As Boston College students, it can be tempting to hide our true selves. Embracing our individuality can help us to understand ourselves and experience the world around us as genuinely as possible. Authentic Eagles is a series that gives a voice to the people who have experienced firsthand the trials, tribulations, and triumphs of being one’s authentic self at BC. We hope that readers are inspired to have conversations and reflections of their own, working toward being more authentic individuals.
Carolyn Barrett, MCAS '16
I physically cannot walk. I’m the girl in the wheelchair who drives around campus just a little too fast. But hey, if it means I get to sleep for five more minutes, who can blame me?
At 15 months old, I stopped crawling and was subsequently diagnosed with Spinal Muscular Atrophy, type II. It’s a neuromuscular disease that affects everything I do. When little kids ask me what’s wrong with me, I tell them that, simply speaking, my muscles don’t grow with my bones. I can’t lift more than a pound, and I can’t do much on my own. Think of a normal task that you do for yourself on any given day: chances are, I need help with it.
I’ve never walked, and I likely never will.
But for me, walking is so much more than the physical act of putting one foot in front of the other. There are so many other aspects of what it means to walk. Although I will probably never be able to do that physical act, what comes along with walking are some of my favorite things in the world. Walking—whether alone or with a friend—is a forward motion; it’s progress. Walking makes talking easier: there is something about moving forward that allows thoughts to flow more freely and more clearly. People don’t like to walk alone. They like to walk together, to talk about what they see, how they feel, and what they’re thinking. It is this sense of solidarity when walking that I think is something truly special.
I started walking to school when I was 12. I’m not sure how much I liked it at first. It meant that I had to get up earlier—which, as I’ve said, I am not fond of—and I hated having to bundle up until I looked like the Pillsbury Dough Boy. I remember always being just a little bit grumpy as we set off each morning, the sun in my eyes and my coat too big for me to move my arms.
Somewhere around seventh or eighth grade, I began to appreciate the gifts that walking to school gave me. For one, it gave me a reason to wake up, making the actual time spent in school much, much more enjoyable. But, more than that, it also fostered a space for my friends and me to share our thoughts of the day to come, the days that had passed, and whatever strange dreams we had had overnight. On the 20-minute walk to school, there were no distractions, nothing else we should be doing. It was just a time to talk—and talk we did. We talked about the boys we liked. We talked about the fights we had with our parents. We talked about our homework. But what impacted me the most was the times we talked about our days and what we were feeling. I learned how to have difficult conversations on those streets between school and home—how to be upset and how to comfort someone when I had no way to fix things.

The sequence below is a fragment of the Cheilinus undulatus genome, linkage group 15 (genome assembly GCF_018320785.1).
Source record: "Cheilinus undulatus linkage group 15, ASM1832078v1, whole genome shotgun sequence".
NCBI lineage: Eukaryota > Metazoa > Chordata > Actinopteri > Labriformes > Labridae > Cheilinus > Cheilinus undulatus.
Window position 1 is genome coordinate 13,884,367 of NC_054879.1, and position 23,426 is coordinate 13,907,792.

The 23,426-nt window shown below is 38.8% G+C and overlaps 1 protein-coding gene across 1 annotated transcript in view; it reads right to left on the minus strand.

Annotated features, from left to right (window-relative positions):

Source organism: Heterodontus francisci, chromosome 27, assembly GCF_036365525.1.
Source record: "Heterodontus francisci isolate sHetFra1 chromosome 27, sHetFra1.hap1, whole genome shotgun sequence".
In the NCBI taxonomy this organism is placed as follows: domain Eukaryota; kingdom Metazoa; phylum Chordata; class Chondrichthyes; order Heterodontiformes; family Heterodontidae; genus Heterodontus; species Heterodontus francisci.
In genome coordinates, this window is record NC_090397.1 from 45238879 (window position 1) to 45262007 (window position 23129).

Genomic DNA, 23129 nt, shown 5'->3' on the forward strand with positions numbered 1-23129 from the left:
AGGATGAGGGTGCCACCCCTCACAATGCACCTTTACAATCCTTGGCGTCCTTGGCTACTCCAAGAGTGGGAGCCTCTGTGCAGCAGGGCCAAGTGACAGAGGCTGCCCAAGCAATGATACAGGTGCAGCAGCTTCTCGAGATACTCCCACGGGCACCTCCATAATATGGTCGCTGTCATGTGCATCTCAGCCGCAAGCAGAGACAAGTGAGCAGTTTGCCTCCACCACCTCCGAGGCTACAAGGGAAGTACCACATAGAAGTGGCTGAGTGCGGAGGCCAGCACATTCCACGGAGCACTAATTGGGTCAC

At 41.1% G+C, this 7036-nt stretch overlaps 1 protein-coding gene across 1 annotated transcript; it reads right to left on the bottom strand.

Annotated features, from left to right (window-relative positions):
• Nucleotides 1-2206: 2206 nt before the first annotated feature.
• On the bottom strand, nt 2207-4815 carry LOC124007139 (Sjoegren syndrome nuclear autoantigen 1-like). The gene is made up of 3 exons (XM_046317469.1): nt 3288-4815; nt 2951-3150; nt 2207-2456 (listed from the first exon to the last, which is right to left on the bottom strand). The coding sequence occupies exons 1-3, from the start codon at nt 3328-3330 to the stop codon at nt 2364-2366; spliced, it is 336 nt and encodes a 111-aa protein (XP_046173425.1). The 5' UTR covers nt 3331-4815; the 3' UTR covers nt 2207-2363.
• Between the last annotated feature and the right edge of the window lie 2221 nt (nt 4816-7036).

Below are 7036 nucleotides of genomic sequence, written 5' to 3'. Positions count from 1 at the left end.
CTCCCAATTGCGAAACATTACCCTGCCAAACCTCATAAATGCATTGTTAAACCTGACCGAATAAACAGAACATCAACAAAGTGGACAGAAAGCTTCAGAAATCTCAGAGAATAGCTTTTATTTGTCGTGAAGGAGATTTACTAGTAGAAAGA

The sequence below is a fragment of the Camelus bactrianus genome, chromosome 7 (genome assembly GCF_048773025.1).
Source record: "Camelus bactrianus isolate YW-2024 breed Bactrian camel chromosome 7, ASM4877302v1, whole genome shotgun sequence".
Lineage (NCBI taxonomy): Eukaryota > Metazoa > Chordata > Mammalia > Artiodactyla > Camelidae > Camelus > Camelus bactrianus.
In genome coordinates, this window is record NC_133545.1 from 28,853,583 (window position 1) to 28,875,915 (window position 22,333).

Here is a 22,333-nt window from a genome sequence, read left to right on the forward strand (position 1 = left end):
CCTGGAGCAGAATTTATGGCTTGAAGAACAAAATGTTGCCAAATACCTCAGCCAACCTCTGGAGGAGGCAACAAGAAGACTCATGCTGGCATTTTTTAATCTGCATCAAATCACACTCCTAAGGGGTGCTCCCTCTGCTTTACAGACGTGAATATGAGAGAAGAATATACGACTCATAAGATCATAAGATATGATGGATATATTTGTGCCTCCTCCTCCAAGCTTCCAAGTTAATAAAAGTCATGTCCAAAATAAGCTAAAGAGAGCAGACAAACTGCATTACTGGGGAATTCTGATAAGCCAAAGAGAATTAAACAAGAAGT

As the years went on, we stopped walking to school. Some of us went to private school, and the high school was further away for those who didn't. Despite this, my best friend and I continued to take walks, with our morning strolls to school replaced by afternoon excursions with my dog. As a teenager, I wasn't too keen on my daily responsibility of walking the dog, so adding Kate to the routine made it a win-win situation. I hated walking alone, and she enjoyed a productive break from homework.
Going on these walks taught me how to share things that I was scared of saying out loud. It taught me that dead air is sometimes productive and meaningful. It taught me how to listen and how to be invested in people’s unique experiences. It taught me how to compromise. Kate and I always met at the halfway point between our houses. I would text her, “Wanna walk?” “Corner?,” she would respond. “In 15,” I’d confirm.
Going for a walk never solved any of my problems, yet, at the same time, it fixed them all. There is something so meaningful and profound about just being heard and understood. We would sometimes circle the neighborhood for hours. I laughed the most while taking walks, and I cried more than ever on those street corners. Kate and I didn't always know what to say to each other, but we just kept walking. Sometimes all you need is someone to stand by you, someone to push you along with the current.
Walks weren’t something that we confined to home or each other. I love to walk around the Res with my friends at BC—to take laps around campus late at night when being inside of the library seems to be too suffocating for me. Some of my favorite and most meaningful moments on this campus have taken place while circling Lower when it seemed that everything was too much. I love the way that taking a walk not only releases the tension from a friend's shoulders, but creates a bond between the two of us. We’ve never solved anyone’s problems by leaving our dorms and walking around for hours at a time; yet, upon returning home, things always feel just a little bit easier.
I know that I’m never going to walk alone, even if I never walk at all. That’s what keeps all of us going. It’s the solidarity that matters.